'Jurassic World' and the Struggles of Building a Franchise
Over the weekend, Jurassic World: Fallen Kingdom notched another win at the box office for the franchise that began 25 years ago.
The fifth installment overperformed with $150 million in the U.S. (and has already made $700 million worldwide after opening abroad earlier this month). It comes at a time when the goal of most Hollywood blockbusters is not just to make a big movie, but also to spawn a shared universe's worth of content — films, TV shows, video games, tie-in novels and toys. In this case, even the rebranding of Jurassic Park as Jurassic World indicates an increasing scope of ambitions.
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But not all premises are created equal, and not every film has the substance to properly support an extended universe, or in this case, a film series. Especially once you get past a linear series and into the realm of the franchise, the only ideas with the potential to thrive are those that really do build worlds — concepts that go beyond individual characters or narrative arcs, that can adapt to a variety of genres and styles and narrative structures. Concepts that can evolve.
The worlds of Westeros and Middle Earth and Star Wars’ galaxy far, far away represent universes of possibility. That doesn’t guarantee that Amazon’s gamble on a $250 million Lord of the Ring series or HBO's Game of Thrones prequel pilot or future installments of the Star Wars franchise will be any good. It just means that they have potential. Ultimately, the most enjoyable films are those that live up to their potential. It’s one of the reasons why films which represent somewhat limited possibilities, like a by-the-numbers rom-com or an action flick with more explosions than brain cells, can sometimes provide a more satisfying viewing experience than other, arguably superior films that feel like they still could have been better — the former lived up to its full potential while the latter did not.
Jurassic Park had the potential to be an iconic Hollywood hit, and it lived up to that potential in 1993 under the direction of Steven Spielberg. While the four sequels released since have more or less lived up to the original in terms of box-office success, none have come anywhere close to receiving comparable critical acclaim. This issue is not a matter of diminished talent or resources or a lack of honorable intentions.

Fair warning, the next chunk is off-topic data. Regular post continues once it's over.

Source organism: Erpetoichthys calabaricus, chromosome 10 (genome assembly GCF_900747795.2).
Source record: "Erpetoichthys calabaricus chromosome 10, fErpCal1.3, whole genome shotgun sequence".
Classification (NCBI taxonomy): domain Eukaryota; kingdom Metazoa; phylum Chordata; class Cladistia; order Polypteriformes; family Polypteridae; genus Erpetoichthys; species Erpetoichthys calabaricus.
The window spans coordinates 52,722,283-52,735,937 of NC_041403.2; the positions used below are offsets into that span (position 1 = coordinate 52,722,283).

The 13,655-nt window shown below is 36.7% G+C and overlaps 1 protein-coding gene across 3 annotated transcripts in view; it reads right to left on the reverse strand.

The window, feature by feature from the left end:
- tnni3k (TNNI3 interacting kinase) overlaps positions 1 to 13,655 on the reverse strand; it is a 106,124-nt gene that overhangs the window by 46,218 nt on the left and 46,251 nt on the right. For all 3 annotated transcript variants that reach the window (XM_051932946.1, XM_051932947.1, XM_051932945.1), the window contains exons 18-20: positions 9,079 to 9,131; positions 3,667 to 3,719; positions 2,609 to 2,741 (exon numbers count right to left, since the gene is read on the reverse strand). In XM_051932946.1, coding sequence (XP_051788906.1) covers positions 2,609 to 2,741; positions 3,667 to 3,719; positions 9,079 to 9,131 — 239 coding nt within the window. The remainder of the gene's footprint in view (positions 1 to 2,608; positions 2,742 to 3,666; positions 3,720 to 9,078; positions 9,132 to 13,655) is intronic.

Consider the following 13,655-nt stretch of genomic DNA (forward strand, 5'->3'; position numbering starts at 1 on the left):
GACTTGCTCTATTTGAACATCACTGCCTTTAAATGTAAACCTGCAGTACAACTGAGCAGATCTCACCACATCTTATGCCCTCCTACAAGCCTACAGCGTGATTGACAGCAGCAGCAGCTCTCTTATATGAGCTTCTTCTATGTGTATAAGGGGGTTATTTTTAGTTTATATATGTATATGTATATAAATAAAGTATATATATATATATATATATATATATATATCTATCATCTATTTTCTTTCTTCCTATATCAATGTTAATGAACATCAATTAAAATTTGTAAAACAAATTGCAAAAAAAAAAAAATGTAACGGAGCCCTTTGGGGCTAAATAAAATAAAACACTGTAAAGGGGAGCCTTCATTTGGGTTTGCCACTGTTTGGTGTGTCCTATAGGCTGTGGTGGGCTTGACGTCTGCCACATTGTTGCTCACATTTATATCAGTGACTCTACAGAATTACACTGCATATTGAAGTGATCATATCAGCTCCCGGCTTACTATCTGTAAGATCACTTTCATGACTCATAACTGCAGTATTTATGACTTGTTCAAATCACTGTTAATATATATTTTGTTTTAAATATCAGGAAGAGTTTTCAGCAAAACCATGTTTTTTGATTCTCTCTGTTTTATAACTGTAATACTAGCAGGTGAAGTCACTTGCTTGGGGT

Simply put, the 1993 Jurassic Park not only lived up to its potential as a film, but also maxed out the narrative capacity of its fundamental premise. There’s nothing any sequel can possibly do to fix this, no matter how hard it may try. The central idea of Jurassic Park is that of scientists bringing dinosaurs back to life to populate an island zoo and sell a Jurassic-era tourist experience. It’s a premise that appeals to one’s inner eight-year-old, but living T. rexes are also not the smartest idea. And that’s every Jurassic Park film in a nutshell: an island full of dinosaurs is very cool, and also a bad idea. There’s nowhere else for the premise to turn. If the cool idea of an island full of dinosaurs doesn’t go bad in practice, then there’s no drama and therefore no movie, and if there’s no island full of dinosaurs then it’s not Jurassic Park.
Jurassic World: Fallen Kingdom does try to move the narrative forward by introducing the idea that dinosaurs will no longer be confined to an island, and that the genetic technology that created them is now in more hands. But in terms of narrative possibilities and potential themes, changing “island” to “world” doesn’t actually change anything at all. The fundamental issue remains the same: dinosaurs are cool and also extremely dangerous. Fallen Kingdom dares to expand a little upon the franchise’s fascination with the idea of geneticists gone wild, producing some of the film’s least redundant moments, but in doing so brushes up against an existential quandary that marks yet another limitation inherent to the franchise: if it’s Jurassic Park, it has to be about dinosaurs. Expanding “dinosaur de-extinction” to more general shenanigans (including human cloning) involving megalomaniac geneticists in a more central way would erode the distinction separating Jurassic Park films from general sci-fi.
The Jurassic Park franchise hit a bull's-eye on the first shot, but narratively speaking, it’s a gun with only one bullet. It’s done. And yes, the setups can and will be tweaked for as long as people keep buying tickets. But the punchline will always be the same. There is no room for expansion, only repetition.
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